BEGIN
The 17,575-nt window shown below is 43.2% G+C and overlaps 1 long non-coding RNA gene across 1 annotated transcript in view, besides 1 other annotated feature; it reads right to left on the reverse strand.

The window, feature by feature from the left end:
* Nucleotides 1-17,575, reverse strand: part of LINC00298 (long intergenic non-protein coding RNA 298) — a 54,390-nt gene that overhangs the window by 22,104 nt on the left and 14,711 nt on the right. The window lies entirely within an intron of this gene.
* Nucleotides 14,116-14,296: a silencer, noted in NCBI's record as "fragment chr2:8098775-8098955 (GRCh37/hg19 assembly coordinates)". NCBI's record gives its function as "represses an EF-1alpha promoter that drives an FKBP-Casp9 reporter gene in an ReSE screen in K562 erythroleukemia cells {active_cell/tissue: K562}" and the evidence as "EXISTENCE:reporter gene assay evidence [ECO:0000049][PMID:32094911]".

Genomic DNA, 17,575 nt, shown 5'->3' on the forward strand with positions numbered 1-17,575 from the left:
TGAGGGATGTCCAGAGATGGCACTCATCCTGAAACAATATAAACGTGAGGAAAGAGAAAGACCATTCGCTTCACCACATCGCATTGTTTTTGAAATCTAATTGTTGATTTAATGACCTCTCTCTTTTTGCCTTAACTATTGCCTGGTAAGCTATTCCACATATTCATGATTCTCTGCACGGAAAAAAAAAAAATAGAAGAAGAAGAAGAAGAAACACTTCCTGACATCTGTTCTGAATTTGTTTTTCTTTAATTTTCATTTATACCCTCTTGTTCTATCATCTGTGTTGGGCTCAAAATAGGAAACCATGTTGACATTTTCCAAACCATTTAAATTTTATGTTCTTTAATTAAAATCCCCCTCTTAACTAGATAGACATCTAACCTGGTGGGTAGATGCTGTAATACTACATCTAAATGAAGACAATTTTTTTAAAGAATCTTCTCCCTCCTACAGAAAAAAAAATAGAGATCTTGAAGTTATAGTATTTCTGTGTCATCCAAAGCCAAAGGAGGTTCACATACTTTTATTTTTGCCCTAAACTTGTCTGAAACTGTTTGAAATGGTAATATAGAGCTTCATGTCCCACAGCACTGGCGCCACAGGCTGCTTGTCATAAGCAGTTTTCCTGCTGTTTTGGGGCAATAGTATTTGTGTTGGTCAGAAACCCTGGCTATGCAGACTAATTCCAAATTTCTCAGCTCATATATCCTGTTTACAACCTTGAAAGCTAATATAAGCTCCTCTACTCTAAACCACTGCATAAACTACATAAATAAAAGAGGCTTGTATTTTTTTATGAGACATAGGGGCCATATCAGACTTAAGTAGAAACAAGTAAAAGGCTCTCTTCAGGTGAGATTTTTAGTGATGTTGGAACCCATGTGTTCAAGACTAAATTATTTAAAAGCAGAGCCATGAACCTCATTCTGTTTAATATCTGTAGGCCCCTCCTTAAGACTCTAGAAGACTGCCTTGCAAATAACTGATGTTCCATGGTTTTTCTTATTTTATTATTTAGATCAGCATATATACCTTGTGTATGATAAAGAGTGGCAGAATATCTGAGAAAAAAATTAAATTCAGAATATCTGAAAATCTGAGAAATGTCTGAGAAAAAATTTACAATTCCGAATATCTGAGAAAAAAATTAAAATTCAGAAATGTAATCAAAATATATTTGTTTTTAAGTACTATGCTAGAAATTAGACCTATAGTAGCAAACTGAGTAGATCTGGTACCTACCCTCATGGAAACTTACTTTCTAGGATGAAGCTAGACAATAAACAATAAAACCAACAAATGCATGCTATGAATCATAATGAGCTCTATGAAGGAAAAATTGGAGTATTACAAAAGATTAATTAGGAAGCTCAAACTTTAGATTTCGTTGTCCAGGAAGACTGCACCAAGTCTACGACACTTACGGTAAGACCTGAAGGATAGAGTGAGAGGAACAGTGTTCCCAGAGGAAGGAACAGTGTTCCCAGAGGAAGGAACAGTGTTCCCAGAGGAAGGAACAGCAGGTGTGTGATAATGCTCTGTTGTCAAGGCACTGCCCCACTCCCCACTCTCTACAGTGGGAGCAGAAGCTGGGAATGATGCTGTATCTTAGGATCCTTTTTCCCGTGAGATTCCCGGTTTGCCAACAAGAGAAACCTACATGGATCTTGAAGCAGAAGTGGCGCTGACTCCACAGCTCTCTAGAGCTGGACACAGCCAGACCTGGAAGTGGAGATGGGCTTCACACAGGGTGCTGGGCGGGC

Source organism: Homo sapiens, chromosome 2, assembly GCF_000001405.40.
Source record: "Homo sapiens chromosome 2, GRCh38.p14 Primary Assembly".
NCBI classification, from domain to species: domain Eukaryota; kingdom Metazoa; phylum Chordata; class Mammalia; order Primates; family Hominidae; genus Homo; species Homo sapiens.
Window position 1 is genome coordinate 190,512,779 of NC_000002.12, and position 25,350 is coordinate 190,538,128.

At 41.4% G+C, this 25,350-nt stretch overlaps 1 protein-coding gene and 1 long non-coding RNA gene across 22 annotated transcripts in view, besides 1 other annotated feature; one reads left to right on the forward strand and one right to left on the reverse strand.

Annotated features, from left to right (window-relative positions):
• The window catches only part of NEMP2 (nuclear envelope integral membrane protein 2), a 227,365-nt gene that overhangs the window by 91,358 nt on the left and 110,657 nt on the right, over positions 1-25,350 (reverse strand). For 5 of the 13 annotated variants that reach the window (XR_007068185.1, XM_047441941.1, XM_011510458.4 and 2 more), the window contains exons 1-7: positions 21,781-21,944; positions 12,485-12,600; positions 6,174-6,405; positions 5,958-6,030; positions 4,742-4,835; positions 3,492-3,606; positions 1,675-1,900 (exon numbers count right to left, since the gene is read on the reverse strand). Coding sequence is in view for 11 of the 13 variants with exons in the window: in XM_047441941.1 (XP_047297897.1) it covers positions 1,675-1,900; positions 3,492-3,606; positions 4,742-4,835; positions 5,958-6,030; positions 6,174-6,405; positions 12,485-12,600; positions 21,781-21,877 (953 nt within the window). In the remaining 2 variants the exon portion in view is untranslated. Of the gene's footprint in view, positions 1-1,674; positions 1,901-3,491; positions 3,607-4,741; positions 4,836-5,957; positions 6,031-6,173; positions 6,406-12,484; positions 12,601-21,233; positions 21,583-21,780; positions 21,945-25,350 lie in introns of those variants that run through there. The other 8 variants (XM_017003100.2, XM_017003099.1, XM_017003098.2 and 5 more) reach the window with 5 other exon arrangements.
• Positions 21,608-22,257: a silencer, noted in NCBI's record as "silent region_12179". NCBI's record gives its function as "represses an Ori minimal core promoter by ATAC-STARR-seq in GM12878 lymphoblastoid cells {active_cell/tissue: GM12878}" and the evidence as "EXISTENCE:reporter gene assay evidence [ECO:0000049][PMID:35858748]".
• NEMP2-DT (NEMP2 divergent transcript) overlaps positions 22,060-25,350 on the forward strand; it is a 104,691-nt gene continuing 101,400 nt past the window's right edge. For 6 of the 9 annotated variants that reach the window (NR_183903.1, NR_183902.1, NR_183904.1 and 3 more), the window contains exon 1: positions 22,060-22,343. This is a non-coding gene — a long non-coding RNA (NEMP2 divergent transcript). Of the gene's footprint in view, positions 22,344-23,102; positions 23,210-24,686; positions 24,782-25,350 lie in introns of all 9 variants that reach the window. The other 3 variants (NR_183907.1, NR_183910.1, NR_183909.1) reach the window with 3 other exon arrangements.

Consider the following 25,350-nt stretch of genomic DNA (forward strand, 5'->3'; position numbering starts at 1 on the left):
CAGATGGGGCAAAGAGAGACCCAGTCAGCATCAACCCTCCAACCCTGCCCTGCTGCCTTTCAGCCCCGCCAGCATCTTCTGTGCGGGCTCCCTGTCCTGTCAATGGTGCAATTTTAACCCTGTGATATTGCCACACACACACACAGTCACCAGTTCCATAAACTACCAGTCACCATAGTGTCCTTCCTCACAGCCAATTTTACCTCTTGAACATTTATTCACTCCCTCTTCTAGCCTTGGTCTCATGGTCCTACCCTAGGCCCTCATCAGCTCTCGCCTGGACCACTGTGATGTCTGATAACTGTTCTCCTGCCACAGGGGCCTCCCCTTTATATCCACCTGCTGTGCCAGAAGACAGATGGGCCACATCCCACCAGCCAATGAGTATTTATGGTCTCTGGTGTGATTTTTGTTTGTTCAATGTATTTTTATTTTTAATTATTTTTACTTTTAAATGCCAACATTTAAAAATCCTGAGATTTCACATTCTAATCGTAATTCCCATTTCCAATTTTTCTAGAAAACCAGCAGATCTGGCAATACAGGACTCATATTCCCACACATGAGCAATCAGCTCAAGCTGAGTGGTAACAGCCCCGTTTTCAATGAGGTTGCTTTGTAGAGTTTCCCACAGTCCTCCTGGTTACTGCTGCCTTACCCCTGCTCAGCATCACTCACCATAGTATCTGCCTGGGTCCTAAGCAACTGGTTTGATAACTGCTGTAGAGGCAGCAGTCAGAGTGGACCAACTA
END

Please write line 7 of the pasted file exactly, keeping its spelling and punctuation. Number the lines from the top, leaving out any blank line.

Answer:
Source organism: Homo sapiens, chromosome 2, assembly GCF_000001405.40.